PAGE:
Wireless Local-Area Networks, known as Wireless LAN or simply WLAN technology, provide network connections over microwave links typically around 2.4 and 5 GHz. Most of what is called WLAN today is based on the IEEE 802.11 family of standards and marketed as Wi-Fi.
Another general family of wireless network technology is based on digital mobile telephony, carrying IP networking over the worldwide GSM internetwork. Look here for an example of GSM IP networking in Bulgaria, where in 2011 they had the third-fastest Internet service in the world.
The U.S. Federal Communications Commission released the 2.5 GHz ISM band for unlicensed use in 1985. (that is, the Industrial, Scientific, and Medical radio bands used by microwave ovens, medical diathermy, and industrial RF heating)
By 1991 NCR and AT&T developed an 802.11 precursor, intended for use by cash register systems. The technology was called WaveLAN and provided 1 and 2 Mbps data rates.
802.11b was the first widely accepted wireless networking standard. It appeared around 1999. 802.11b uses the 2.5 GHz band and provides about 11 Mbps data rate. It is divided into channels that are 22 MHz wide and spaced every 5 MHz with significant overlap.
Only channels 1 through 11 are allowed in the U.S. and similarly regulated nations, including all of North America and parts of Central and South America. Channels 1, 6, and 11 are used in these regions, as they are the only way to used three non-overlapping channels. European nationals commonly use channels 1, 5, 9, and 13, four channels with some overlap.
Since 802.11b and 802.11g use the shared 2.4 GHz ISM band, they may suffer interference from microwave ovens, cordless telephones, cordless headphones, and Bluetooth devices. DSSS and OFDM (that is, Direct-Sequence Spread Spectrum and Orthogonal Frequency-Division Multiplexing) helps to limit the interference.
802.11a and 802.11g came out next, in 2003. They use the 5 GHz band, with at least 23 non-overlapping channels. Their modulation schemes provide data rates of 54 Mbps.
802.11n appeared in 2009. It provides data rates up to 248 Mbps, with users getting single stream links up to 150 Mbps.
802.11ac appeared in 2013, providing single spatial streams with link speeds up to 866 Mbps. The 802.11ac standard specifies up to 8 spatial streams, meaning that a single user could get a total data rate of 6.97 Gbps.
The other standards, c-f, h, and j, are amendments that extend the scope of existing standards, and in some cases make corrections.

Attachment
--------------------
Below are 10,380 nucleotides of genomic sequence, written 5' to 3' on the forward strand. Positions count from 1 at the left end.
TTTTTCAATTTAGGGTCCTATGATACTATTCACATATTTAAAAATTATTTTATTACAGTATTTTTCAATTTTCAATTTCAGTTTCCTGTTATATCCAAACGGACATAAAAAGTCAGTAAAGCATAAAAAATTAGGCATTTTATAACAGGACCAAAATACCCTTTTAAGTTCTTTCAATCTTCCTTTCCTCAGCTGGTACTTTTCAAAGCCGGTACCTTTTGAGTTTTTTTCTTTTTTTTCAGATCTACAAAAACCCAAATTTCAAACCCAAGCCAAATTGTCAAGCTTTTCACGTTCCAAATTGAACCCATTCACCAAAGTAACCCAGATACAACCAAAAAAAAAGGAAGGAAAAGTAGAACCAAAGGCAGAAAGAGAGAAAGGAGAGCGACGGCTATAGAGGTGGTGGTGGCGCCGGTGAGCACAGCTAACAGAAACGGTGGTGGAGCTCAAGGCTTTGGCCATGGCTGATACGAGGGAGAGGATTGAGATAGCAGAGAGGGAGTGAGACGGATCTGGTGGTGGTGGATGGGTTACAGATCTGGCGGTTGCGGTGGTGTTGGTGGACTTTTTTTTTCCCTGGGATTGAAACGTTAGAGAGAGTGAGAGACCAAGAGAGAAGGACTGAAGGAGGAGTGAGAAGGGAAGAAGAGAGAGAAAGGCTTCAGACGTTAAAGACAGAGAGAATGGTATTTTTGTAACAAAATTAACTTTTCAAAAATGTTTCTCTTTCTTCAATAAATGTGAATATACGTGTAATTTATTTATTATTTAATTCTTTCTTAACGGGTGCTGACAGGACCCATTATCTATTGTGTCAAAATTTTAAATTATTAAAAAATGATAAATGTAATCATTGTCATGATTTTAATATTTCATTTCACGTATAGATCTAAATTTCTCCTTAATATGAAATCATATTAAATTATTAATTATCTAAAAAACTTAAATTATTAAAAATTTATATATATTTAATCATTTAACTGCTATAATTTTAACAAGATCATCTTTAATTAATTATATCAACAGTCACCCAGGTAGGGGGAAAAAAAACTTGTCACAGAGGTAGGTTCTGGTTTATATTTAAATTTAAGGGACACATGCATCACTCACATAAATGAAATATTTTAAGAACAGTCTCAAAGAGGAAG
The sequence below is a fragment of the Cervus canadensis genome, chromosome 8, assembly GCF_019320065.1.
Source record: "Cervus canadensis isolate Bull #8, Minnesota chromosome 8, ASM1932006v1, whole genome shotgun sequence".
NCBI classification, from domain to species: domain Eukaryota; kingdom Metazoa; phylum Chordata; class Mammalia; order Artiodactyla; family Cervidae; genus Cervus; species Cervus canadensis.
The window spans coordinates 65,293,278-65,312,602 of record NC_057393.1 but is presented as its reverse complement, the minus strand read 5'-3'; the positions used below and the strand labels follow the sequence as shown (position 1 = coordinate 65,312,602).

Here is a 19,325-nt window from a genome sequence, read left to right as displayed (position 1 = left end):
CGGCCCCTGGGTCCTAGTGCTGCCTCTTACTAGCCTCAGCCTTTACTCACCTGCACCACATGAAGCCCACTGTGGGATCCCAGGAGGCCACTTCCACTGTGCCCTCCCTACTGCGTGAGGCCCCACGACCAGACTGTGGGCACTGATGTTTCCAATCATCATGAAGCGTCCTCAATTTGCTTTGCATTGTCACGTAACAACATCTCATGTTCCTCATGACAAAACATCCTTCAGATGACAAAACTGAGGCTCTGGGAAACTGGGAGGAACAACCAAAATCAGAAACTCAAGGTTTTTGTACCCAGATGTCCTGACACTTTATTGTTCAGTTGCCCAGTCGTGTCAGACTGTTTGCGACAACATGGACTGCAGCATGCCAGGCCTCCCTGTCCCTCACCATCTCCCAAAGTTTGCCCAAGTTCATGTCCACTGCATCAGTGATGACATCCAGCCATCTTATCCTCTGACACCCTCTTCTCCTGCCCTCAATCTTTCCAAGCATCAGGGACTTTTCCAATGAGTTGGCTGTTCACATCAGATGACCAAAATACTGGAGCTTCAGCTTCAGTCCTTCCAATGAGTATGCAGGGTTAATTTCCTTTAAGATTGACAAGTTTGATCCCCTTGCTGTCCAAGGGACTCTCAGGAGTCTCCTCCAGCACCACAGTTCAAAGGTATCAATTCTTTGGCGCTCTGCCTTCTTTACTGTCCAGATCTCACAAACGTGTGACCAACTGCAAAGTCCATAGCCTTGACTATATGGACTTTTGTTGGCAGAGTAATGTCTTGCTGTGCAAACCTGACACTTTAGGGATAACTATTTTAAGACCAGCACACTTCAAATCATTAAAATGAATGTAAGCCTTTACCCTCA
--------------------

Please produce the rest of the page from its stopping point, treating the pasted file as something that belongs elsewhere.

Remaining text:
802.11ax is scheduled for release in 2019. It is expected to provide around 10 Gbps data rates.
WiFi and WiMax Characteristics
|Standard||Frequency||Max data rate||Spectrum sharing||Modulation|
||54 Mbps||OFDM||BPSK, QPSK, 16-QAM, 64-QAM|
||54 Mbps||OFDM||BPSK, QPSK, CCK|
|802.11n||2.4-2.5, 5.15-5.825 GHz||248 Mbps||OFDM||64-QAM|
||88-866 Mbps||OFDM||BPSK, QPSK, 16-QAM, 64-QAM, 256-QAM|
||6.76 Gbps||SC, OFDM||BPSK, QPSK, 16-QAM, 64-QAM|
54-88, 470-596, 614-790 MHz
||27-569 Mbps||SC, OFDM||BPSK, QPSK, 16-QAM, 64-QAM, 256-QAM|
||1-16 Mbps||SC, OFDM||BPSK, QPSK, 16-QAM, 64-QAM|
|Bluetooth||802.15.1||2.4-2.484 MHz||1-3 Mbps||FHSS||GFSK, DQPSK, 3DPSK|
Licensed: 2.5, 3.5 GHz
Unlicensed: 5.2, 5.8 GHz
|70 Mbps||OFDM||BPSK, QPSK, 16-QAM, 64-QAM|
|802.16e||Various: 2.3, 2.5, 3.3, 5 GHz||70 Mbps||SOFDMA||BPSK, QPSK, 16-QAM, 64-QAM|
At 5 GHz, devices in the US may operate at 5.250-5.350 GHz and 5.470-5.725 GHz. In Europe, 5.150-5.725 GHz is used.
5G wireless networks will use
WRC-15, the World Radiocommunication Conference in
November 2015, proposed these mm-wave bands:
24.25-27.5, 31.8-33.4, 37-40.5, 40.5-42.5, 45.5-50.2, 50.4-52.6, 66-76, and 81-86 GHz.
Digital Mobile Telephone Specifications
|System||Band, MHz||Uplink, MHz||Downlink, MHz||Channel Number||Regions of Use|
|GSM 400||450||450.4 — 457.6||460.4 — 467.6||259 — 293||Tanzania|
|GSM 400||480||478.8 — 486.0||488.8 — 496.0||306 — 340||Tanzania|
|GSM 850||850||824.0 — 849.0||869.0 — 894.0||128 — 251||USA, Canada, many other countries in the Americas.|
|900||890.0 — 915.0||935.0 — 960.0||1 — 124||Europe, Middle East, Africa, most of Asia, Brazil, Falklands, St Pierre & Miquelon, some Caribbian countries|
|900||880.0 — 915.0||925.0 — 960.0||
975 — 1023
(0, 1 — 124)
|Europe, Middle East, Africa, most of Asia|
|900||876.0 — 915.0||921.0 — 960.0||
955 — 973
(0, 1 — 124,
975 — 1023)
|Europe, Middle East, Africa, most of Asia|
|1800||1710.0 — 1785.0||1805.0 — 1880.0||512 — 885||Europe, Middle East, Africa, most of Asia, Brazil, Uruguay, some Caribbian countries|
|1900||1850.0 — 1910.0||1930.0 — 1990.0||512 — 810||USA, Canada, many other countries in the Americas.|
Wireless Frequency and Encryption Specifications
|GPRS (2G)||GSM 850/1900 MHz||GEA2/GEA3/GEA4|
|EDGE (2G)||GSM 850/1900 MHz||A5/4, A5/3|
|UMTS (3G) HSDPA/USUPA||850/1700/1900 MHz||USIM|
|LTE (4G)||700-2600 MHz||SNOW stream cipher|
|OFDM||Orthogonal Frequency-Division Multiplexing|
|SOFDMA||Scalable Orthogonal Frequency-Division Multiple Access|
|BPSK||Binary Phase-Shift Keying|
|QPSK||Quadrature Phase-Shift Keying|
|QAM||Quadrature Amplitude Modulation|
|CCK||Complementary Code Keying|